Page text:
Have Your Say On International Disabilities Report

The Minister for Disability Issues, Hon Tariana Turia, is inviting public comment on a draft government report on the Convention on the Rights of Persons with Disabilities. The Government is required to report to the United Nations on how the Convention is being implemented in New Zealand.

“This is the first time New Zealand has reported to the United Nations about the Convention. I am very keen for disabled people and their families to have the opportunity to have input into this report” said Minister Turia.

From 3 November 2010 through to 17 December 2010 the Government is seeking public input into this report through face-to-face meetings, online discussion and written submission.

Sadly, I can’t answer questions about any of these events.

USICD Hosting Skype Conference Call on Global Disability Rights Library for International Audience

(via email)

Dear Friends and Colleagues,

On Tuesday November 16 and Thursday November 18, 2010, USICD will host a pair of Skype teleconference calls for the International Disability Community introducing an opportunity to get involved in disseminating disability rights information globally. The calls will both cover the same content but are timed differently to accommodate time zone differences. Unlike past teleconferences on this topic, these are offered via Skype because we value our international colleagues and want to enable them to communicate with us more easily and cheaply.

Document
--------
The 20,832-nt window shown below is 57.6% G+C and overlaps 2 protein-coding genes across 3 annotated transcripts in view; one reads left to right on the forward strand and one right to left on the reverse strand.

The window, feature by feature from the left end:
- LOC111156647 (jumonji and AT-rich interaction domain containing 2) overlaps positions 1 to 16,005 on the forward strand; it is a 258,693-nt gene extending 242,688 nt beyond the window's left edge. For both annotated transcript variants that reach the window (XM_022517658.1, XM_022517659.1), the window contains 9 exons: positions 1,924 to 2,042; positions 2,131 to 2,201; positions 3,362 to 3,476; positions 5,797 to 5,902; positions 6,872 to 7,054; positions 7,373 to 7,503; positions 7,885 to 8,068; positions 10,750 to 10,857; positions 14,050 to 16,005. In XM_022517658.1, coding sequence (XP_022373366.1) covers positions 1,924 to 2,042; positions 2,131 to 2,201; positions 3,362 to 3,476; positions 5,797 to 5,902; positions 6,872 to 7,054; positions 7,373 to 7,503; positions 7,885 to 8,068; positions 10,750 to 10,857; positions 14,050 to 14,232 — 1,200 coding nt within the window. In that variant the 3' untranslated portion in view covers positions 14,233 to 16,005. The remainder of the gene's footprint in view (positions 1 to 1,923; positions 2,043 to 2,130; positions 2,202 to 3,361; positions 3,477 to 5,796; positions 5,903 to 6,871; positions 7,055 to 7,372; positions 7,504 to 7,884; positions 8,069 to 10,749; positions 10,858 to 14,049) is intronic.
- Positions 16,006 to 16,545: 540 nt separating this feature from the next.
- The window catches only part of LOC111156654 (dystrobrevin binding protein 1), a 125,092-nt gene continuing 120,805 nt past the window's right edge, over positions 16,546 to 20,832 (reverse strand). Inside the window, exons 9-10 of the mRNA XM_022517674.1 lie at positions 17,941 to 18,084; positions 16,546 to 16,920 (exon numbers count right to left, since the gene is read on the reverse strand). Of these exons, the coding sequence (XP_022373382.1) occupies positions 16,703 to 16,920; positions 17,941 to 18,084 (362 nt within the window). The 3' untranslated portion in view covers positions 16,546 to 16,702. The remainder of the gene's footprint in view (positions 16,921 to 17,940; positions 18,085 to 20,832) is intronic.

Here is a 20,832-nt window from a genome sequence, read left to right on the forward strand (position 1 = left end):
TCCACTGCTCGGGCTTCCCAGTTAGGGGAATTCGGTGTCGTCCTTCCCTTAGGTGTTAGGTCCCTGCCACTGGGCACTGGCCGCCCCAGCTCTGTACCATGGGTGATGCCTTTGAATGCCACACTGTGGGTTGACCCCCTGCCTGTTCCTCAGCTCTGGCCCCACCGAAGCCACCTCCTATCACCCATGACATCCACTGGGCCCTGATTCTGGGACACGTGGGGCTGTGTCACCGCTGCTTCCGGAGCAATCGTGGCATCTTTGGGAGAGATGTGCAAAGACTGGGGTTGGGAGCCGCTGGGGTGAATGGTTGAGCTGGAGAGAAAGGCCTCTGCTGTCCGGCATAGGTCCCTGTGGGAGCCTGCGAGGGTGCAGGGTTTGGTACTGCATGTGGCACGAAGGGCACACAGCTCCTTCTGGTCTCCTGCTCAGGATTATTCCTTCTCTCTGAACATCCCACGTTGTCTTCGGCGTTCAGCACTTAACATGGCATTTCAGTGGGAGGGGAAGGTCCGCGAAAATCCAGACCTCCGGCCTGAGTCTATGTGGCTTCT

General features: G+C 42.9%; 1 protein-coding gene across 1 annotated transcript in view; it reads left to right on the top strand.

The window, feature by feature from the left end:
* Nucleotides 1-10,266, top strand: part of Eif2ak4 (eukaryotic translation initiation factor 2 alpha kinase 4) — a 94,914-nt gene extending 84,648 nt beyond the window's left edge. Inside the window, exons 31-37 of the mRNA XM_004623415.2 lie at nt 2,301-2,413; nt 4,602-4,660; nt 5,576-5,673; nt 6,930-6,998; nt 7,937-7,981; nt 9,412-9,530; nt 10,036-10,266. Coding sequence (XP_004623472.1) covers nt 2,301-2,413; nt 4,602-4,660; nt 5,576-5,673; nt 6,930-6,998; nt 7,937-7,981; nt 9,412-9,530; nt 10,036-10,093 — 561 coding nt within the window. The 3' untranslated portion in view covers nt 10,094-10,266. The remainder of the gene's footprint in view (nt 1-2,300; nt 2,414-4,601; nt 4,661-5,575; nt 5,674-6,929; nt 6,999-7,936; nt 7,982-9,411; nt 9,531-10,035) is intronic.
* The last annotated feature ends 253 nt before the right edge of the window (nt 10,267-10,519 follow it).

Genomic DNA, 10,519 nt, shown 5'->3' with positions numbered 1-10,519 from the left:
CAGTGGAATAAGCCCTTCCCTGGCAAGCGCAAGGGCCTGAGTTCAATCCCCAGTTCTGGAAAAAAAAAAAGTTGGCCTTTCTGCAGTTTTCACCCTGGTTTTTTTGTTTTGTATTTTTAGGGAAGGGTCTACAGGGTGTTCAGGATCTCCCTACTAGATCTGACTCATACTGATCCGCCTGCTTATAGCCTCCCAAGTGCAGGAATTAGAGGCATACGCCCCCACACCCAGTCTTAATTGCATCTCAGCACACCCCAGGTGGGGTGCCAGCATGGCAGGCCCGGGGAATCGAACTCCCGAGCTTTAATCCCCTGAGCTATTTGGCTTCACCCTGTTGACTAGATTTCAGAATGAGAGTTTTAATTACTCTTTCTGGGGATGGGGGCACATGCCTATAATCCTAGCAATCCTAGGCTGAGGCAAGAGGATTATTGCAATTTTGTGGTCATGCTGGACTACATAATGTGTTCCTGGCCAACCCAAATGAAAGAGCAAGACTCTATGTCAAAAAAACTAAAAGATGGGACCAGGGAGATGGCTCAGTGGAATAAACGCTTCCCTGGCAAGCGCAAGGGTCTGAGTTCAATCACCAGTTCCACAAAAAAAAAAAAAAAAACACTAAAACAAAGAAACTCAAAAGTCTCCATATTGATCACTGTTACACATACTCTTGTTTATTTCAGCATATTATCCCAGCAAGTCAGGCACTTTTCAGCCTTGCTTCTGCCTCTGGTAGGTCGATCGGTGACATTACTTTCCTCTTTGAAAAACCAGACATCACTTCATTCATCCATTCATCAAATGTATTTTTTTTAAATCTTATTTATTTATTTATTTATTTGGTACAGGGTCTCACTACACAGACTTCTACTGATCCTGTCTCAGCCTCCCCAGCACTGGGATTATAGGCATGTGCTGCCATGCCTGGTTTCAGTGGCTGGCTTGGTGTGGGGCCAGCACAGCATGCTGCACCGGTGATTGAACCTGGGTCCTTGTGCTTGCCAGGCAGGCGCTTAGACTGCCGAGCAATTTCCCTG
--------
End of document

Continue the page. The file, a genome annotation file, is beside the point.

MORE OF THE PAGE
You know that the disability rights movement is made stronger when disability rights leaders, policy makers, and allies have access to the knowledge they need to learn how to transform their society. But too many advocates in developing countries are excluded from the information age. In some countries, less than 5 percent of the population has Internet access.

The Global Disability Rights Library (GDRL) project is working to close the information gap for people with disabilities and their supporters who cannot access the Internet. After the GDRL is built and disseminated, it will put transformative knowledge into the hands of change makers in a position to improve the lives of people with disabilities in developing countries. But no single organization can do full justice to the wealth and diversity of disability knowledge available in the field. We need to call upon the expertise of a broad cross section of organizations like yours to help deliver as much quality library content as possible to as many recipients as we can reach.

During this call we will:

  • Briefly describe the partnership between USICD and the University of Iowa’s WiderNet project that is making the GDRL project possible